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Proposed Revision of the Brussels IIa Regulation

On 30 June 2016, the European Commission published its long awaited  proposal for revision of the Brussels IIa Regulation on jurisdiction, the recognition and enforcement of decisions in matrimonial matters and the matters of parental responsibility, and on international child abduction.

Regarding matrimonial matters, there are no changes proposed as " only limited evidence of existing problems was available at this stage to allow for a precise indication of the need to intervene and the scale of the problems, and for a fully informed choice of any considered option ". This will be a disappointment to many in all Member States, who hoped for some provision on the choice of court for divorce proceedings to avoid the need to  "rush to court", fostering a culture of mutually agreed resolution of conflict.

Concerning parental responsibility, six main areas of concern were identified:

Revised Rules

Changes to the procedures to settle cross-border parental child abduction faster

The deadlines applied to different stages of the child return procedure will be limited to a maximum period of eighteen weeks (six weeks for the processing of the application, six weeks for the first instance court, and six weeks for appeal). A decision on return will be appealable only once, and the judge will have to consider whether a judgment ordering the return of the child should be enforceable in the meantime.

Parental child abduction cases heard by a limited number of (specialised) courts so that judges develop the necessary expertise.

Ensuring the child is heard

A child who is capable of forming his or her own views will be guaranteed an opportunity to express these views in all proceedings concerning them. This will apply in particular to proceedings on custody and access, and on the return of children if they were abducted by one of their parents.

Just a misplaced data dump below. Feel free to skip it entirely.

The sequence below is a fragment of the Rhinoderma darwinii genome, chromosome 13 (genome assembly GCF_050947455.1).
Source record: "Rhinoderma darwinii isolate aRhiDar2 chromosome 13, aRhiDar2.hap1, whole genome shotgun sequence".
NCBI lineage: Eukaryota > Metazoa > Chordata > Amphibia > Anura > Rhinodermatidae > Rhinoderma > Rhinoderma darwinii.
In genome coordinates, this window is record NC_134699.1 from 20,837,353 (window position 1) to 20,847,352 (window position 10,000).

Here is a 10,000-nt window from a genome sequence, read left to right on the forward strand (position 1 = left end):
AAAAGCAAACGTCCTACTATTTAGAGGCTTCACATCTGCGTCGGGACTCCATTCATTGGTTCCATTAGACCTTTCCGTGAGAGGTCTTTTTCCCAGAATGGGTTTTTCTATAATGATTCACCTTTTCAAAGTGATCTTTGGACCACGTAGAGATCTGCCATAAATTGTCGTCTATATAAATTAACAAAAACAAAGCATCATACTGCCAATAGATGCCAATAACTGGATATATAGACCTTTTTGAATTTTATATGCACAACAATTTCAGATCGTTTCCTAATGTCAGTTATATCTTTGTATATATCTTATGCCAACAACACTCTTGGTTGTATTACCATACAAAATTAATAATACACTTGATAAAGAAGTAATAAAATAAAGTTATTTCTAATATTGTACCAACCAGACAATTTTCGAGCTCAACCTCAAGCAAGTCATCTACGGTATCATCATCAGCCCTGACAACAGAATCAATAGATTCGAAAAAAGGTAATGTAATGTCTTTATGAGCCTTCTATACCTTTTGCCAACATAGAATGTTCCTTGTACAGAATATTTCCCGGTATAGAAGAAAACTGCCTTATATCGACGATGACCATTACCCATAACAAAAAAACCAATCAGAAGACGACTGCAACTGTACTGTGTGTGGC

Ensuring enforcement of decisions in other Member States - abolition of the exequator

With the new rules, the exequatur will be abolished. If the enforcement has not occurred after six weeks, the court has a duty to  inform the requesting Central Authority in the Member State of origin or directly the applicant about the reasons for the lack of  enforcement.  In addition, in order to speed up enforcement, the court that issued the judgment will be able to declare it provisionally enforceable.

Improving co-operation between Member States' authorities

The new rules will promote better co-operation between Central Authorities as they are the direct point of contact for parents and play a key role in supporting the judges in applying the rules; child welfare authorities will be better integrated in cross-border cooperation.  The new rules will, for example, clarify the procedure for placing a child in a foster family or an institution abroad and ensure that such requests are handled quickly.  It will be possible for courts and authorities to request reports on adults or siblings if these are of relevance in child-related proceedings. Child welfare authorities will be able to obtain the necessary information from other Member States through the Central Authorities: the new rule establishes minimum requirements for a request for a social report and an eight week time limit for the requested authority to respond.

The proposal is now going to be discussed by Council and the JURI Committee of the European Parliament.

The full proposal can be found here.